It is undisputed that the commerce powers of Congress extend to the protection of spawning of anadromous fish from the Columbia River Basin, a basin fed in part by the Allison Creek tributary. Nor is there any dispute that Carlson's dam prevents the spawning of anadromous fish in the portion of Allison Creek above the dam. Moreover, it cannot be denied that the loss of spawning habitat has depleted the stock of anadromous fish in the Columbia River Basin, and that this has had an impact on interstate and foreign commerce.

FERC argues, however, that notwithstanding any effect the Carlson project may have on interstate or foreign commerce, we should uphold FERC's interpretation of the Act because we are required to give that interpretation deference under Chevron U.S.A., Inc. v. Natural Resources Defense Council, 467 U.S. 837, 842-845, 104 S. Ct. 2778, 2781-2783, 81 L. Ed. 2d 694 (1984). We disagree. Such deference is due only when a statute is ambiguous and when Congress has not expressed any intent on the issue before the court. Id. at 844-45, 104 S. Ct. at 2782-83. Here, the language setting forth the Act's jurisdictional reach is not ambiguous; and the Supreme Court has determined Congress intended in passing the Act to invoke its full Commerce Clause powers. Taum Sauk, 381 U.S. at 96, 101, 107, 85 S. Ct. at 1257, 1259, 1262.

Finally, FERC presents a floodgates argument. It contends if we interpret its jurisdiction under the Act to extend beyond projects that affect navigation or transmit power interstate, we will bring within its licensing requirements an enormous number of projects never intended to be subjected to its licensing jurisdiction. We reject this argument. Congress, not this court, has determined the scope of FERC's licensing jurisdiction. It is not our place to question that legislative determination. Moreover, FERC's concern is overstated. Only those projects that have a "real and substantial" impact on interstate or foreign commerce need be licensed. City of Centralia v. FERC, 661 F.2d 787, 791 (9th Cir. 1981).

Here, FERC concluded that even if it could assert jurisdiction over Carlson's project, the effect of the project on the anadromous fishery was "too insubstantial" to affect interstate or foreign commerce. Petitioners challenge this conclusion.

We have carefully reviewed the record. There was substantial evidence presented to FERC to support a determination that Carlson's project has a substantial impact on anadromous fish, affecting commercial, recreational and tribal fishing interests in the Columbia River Basin and the Pacific Ocean. It appears FERC did not fully consider this evidence. Moreover, all parties agree that if we should hold, as we do, that FERC has licensing jurisdiction over Carlson's project, this case should be remanded to FERC for development of a complete record on the question whether the impact of Carlson's project is "too insubstantial" to affect commerce. See City of Centralia, 661 F.2d at 792-93. We will do as the parties ask.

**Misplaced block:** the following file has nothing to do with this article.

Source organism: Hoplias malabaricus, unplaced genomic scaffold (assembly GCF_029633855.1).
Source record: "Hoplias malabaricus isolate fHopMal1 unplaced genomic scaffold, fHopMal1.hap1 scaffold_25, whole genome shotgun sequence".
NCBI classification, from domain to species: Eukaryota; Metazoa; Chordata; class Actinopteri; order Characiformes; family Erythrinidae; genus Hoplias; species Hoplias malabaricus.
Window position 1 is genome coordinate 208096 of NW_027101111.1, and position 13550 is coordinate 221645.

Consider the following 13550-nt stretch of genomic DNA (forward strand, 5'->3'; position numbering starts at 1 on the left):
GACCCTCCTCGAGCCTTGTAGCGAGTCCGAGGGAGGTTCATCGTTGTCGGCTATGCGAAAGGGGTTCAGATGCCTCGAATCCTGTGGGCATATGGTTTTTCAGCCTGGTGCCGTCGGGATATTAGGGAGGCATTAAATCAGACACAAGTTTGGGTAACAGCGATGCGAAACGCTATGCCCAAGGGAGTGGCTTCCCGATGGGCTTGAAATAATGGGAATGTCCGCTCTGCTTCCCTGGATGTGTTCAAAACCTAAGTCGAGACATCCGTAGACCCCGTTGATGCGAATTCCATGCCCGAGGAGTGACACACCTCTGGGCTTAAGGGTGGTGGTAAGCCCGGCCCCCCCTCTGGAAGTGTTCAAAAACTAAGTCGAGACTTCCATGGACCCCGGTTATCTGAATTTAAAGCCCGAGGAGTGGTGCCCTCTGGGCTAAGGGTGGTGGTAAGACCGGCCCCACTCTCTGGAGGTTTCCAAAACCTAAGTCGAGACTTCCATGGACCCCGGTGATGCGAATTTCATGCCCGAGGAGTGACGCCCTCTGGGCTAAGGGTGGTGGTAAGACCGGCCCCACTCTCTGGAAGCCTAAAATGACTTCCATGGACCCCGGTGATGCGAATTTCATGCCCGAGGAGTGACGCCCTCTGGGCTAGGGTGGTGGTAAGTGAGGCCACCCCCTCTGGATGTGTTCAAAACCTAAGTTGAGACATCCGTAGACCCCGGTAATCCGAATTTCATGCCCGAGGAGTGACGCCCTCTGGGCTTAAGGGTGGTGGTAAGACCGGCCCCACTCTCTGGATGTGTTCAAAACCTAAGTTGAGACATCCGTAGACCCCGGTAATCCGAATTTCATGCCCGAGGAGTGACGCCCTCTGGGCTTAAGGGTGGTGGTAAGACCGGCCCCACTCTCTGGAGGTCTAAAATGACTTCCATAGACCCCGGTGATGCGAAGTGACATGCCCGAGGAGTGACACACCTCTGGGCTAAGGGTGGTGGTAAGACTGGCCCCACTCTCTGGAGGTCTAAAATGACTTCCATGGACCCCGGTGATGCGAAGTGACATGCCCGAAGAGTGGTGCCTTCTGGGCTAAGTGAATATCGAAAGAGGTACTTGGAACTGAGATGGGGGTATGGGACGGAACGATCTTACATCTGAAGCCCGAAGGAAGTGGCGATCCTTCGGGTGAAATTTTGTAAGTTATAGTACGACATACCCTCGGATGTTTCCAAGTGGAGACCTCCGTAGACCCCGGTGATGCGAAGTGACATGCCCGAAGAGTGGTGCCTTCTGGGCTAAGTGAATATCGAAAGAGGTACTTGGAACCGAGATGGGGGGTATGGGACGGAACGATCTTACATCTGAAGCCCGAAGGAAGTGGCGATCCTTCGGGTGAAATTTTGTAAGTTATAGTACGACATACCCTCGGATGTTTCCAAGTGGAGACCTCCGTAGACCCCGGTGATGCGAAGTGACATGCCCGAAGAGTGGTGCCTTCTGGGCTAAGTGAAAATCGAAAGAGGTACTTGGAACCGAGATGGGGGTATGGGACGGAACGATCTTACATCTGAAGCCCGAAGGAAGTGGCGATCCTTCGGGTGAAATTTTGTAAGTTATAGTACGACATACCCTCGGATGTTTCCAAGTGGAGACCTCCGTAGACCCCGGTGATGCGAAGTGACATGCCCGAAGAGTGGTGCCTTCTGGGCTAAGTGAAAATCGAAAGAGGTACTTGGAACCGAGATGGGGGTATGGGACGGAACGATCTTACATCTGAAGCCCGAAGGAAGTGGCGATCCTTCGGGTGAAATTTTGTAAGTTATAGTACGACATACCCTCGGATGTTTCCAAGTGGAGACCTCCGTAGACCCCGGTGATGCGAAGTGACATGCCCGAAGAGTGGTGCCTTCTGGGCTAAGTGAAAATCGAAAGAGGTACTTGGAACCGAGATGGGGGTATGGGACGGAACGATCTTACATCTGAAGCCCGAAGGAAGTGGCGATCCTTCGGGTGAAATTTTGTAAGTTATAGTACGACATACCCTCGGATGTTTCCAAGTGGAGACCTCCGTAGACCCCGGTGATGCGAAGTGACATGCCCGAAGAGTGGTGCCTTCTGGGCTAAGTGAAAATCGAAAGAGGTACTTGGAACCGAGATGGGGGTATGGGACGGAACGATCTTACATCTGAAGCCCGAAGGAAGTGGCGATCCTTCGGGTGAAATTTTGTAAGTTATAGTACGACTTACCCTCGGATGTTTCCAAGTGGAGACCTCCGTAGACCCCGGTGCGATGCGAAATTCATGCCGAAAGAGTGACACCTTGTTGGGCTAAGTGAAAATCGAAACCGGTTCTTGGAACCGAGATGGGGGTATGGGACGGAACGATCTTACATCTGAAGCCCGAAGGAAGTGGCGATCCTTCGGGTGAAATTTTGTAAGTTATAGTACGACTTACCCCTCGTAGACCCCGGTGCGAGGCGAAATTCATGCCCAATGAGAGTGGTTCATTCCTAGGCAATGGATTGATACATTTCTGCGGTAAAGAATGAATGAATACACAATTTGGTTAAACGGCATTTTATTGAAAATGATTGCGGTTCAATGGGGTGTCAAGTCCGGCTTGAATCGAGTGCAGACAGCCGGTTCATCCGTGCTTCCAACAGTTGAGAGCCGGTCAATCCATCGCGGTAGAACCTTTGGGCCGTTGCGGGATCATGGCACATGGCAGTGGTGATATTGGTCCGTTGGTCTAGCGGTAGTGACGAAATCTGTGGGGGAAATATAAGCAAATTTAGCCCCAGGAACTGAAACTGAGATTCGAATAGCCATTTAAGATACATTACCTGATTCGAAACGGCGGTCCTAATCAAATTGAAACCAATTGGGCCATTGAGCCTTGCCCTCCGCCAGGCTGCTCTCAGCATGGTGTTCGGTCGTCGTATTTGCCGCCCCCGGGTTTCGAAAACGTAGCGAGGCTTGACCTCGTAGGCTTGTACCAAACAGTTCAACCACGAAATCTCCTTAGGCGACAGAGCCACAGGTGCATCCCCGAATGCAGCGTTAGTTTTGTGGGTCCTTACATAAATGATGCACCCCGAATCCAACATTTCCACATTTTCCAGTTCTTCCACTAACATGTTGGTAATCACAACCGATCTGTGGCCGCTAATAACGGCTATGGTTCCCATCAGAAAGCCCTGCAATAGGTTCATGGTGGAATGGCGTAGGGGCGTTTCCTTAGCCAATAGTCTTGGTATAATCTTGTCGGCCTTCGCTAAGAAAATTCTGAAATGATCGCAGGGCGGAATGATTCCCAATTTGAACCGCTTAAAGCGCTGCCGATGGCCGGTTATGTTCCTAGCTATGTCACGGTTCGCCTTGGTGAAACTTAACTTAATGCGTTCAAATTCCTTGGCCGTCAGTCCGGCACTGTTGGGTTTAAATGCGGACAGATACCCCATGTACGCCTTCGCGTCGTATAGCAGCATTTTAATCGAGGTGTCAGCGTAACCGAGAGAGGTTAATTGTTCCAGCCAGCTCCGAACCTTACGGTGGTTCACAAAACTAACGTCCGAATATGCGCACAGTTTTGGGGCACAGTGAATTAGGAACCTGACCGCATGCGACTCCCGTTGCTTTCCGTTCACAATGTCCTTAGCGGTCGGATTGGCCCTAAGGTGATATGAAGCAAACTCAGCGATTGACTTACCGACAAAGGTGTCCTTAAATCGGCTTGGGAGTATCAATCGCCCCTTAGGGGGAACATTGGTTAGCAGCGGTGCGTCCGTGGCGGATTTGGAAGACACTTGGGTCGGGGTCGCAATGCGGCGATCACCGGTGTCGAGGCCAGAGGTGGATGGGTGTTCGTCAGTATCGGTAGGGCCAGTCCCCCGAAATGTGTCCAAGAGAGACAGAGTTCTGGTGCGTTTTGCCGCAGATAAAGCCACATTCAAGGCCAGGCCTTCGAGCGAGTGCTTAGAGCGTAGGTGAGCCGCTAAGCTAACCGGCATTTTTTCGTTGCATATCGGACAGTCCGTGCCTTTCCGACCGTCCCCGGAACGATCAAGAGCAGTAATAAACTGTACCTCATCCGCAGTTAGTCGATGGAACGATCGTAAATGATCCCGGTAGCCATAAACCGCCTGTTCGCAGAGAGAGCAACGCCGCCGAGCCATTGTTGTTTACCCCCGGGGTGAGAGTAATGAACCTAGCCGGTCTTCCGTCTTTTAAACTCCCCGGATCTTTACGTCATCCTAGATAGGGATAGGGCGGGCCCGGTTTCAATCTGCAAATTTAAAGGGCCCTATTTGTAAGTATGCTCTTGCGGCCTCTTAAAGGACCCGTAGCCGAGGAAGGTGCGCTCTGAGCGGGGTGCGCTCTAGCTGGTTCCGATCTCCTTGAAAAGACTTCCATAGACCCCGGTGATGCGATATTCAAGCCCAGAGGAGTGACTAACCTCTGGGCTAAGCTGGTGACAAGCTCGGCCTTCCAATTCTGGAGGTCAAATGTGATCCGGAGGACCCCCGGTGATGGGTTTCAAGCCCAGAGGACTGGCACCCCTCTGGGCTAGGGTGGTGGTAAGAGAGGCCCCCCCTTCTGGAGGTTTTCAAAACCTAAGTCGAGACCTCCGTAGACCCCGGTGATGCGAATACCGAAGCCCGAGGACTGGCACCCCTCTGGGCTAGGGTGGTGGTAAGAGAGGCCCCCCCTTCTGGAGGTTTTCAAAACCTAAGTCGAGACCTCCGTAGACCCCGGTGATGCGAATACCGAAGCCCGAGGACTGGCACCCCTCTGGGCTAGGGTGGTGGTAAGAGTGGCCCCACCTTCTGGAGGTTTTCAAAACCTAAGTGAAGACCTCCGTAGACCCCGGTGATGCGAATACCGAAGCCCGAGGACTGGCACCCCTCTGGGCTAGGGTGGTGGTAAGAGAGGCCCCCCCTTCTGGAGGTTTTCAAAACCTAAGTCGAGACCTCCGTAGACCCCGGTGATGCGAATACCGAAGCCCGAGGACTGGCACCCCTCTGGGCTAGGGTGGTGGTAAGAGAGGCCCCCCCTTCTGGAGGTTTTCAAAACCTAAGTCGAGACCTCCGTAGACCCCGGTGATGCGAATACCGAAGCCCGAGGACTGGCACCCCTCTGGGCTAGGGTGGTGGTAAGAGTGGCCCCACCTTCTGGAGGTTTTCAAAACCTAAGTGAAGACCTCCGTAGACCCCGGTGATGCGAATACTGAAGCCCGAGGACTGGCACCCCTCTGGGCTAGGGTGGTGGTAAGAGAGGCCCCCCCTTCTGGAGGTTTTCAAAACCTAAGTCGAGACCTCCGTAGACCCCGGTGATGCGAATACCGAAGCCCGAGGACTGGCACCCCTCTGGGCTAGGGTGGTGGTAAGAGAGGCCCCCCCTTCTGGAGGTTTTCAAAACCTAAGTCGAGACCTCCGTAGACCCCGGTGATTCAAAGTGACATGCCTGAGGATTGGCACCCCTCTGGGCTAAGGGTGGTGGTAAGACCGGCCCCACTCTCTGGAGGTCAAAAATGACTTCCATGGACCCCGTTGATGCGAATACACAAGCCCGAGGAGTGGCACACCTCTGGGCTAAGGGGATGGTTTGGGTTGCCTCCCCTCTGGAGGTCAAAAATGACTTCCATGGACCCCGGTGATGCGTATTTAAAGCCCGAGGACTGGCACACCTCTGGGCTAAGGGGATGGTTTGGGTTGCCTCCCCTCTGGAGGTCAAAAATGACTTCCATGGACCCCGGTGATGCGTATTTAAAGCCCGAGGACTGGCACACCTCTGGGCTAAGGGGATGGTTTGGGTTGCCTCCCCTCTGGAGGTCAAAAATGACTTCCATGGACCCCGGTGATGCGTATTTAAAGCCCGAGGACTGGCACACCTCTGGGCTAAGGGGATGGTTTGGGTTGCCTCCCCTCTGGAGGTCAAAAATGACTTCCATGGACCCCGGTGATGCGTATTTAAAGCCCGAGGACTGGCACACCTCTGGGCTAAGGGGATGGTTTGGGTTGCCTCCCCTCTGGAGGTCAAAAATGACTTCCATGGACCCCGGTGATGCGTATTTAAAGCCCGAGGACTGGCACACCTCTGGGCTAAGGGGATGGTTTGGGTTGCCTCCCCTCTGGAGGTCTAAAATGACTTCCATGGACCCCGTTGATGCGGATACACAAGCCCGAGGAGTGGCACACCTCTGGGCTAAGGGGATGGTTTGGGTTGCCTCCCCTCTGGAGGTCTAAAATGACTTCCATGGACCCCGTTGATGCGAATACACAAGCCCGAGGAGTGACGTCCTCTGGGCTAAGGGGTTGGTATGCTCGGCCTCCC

The petitioners' petition for review is GRANTED. FERC's order determining that it lacks licensing jurisdiction over the Carlson project is VACATED. This case is REMANDED to FERC for further proceedings to determine whether the Carlson project has too insubstantial an effect on interstate or foreign commerce to require licensing under the Act.


TROTT, Circuit Judge, Dissenting:

Today, we conscript an unwilling Federal Energy Regulatory Commission ("FERC") into the laudable battle to save the salmon even though the tiny private dam in question impacts neither navigability nor interstate electrical power. We do so notwithstanding FERC's reasonable declination of jurisdiction in this case based on FERC's interpretation of Section 23(b) (1) of the Federal Power Act. In so doing, we disregard the rule of law that requires us to defer to an agency's interpretation of its primary enabling statute under circumstances where (1) the intent of Congress manifestly requires interpretation, and (2) the agency's construction of the statute is reasonable. See Transpacific Westbound Rate Agreement v. FMC, 951 F.2d 950, 952-53 (9th Cir. 1991); see also Mississippi Power and Light v. Moore, 487 U.S. 354, 380-82, 108 S. Ct. 2428, 2443-45, 101 L. Ed. 2d 322 (1988) (Scalia, J., concurring); Chevron U.S.A., Inc. v. Nat'l Res. Dev. Council, 467 U.S. 837, 842-45, 104 S. Ct. 2778, 2781-83, 81 L. Ed. 2d 694 (1984).